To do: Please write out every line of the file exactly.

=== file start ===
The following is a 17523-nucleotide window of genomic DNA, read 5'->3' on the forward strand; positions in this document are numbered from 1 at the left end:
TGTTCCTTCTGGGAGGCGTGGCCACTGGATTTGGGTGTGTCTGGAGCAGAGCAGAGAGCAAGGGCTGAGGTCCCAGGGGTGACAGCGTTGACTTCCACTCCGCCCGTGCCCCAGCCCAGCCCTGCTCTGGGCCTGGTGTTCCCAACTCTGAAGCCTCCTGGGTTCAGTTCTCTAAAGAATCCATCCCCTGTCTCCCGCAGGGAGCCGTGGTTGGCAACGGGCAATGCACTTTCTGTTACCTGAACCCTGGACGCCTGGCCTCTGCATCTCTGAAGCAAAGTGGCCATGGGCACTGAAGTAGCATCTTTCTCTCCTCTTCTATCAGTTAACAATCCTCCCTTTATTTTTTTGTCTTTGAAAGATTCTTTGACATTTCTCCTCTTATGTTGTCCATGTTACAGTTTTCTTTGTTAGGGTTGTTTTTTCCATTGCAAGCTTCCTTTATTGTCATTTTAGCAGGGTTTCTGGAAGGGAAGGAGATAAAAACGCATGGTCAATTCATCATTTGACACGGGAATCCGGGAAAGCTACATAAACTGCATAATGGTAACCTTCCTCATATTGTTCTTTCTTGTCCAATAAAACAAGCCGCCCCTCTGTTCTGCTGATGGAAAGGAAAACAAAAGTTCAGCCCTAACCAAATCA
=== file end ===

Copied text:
The following is a 17523-nucleotide window of genomic DNA, read 5'->3' on the forward strand; positions in this document are numbered from 1 at the left end:
TGTTCCTTCTGGGAGGCGTGGCCACTGGATTTGGGTGTGTCTGGAGCAGAGCAGAGAGCAAGGGCTGAGGTCCCAGGGGTGACAGCGTTGACTTCCACTCCGCCCGTGCCCCAGCCCAGCCCTGCTCTGGGCCTGGTGTTCCCAACTCTGAAGCCTCCTGGGTTCAGTTCTCTAAAGAATCCATCCCCTGTCTCCCGCAGGGAGCCGTGGTTGGCAACGGGCAATGCACTTTCTGTTACCTGAACCCTGGACGCCTGGCCTCTGCATCTCTGAAGCAAAGTGGCCATGGGCACTGAAGTAGCATCTTTCTCTCCTCTTCTATCAGTTAACAATCCTCCCTTTATTTTTTTGTCTTTGAAAGATTCTTTGACATTTCTCCTCTTATGTTGTCCATGTTACAGTTTTCTTTGTTAGGGTTGTTTTTTCCATTGCAAGCTTCCTTTATTGTCATTTTAGCAGGGTTTCTGGAAGGGAAGGAGATAAAAACGCATGGTCAATTCATCATTTGACACGGGAATCCGGGAAAGCTACATAAACTGCATAATGGTAACCTTCCTCATATTGTTCTTTCTTGTCCAATAAAACAAGCCGCCCCTCTGTTCTGCTGATGGAAAGGAAAACAAAAGTTCAGCCCTAACCAAATCA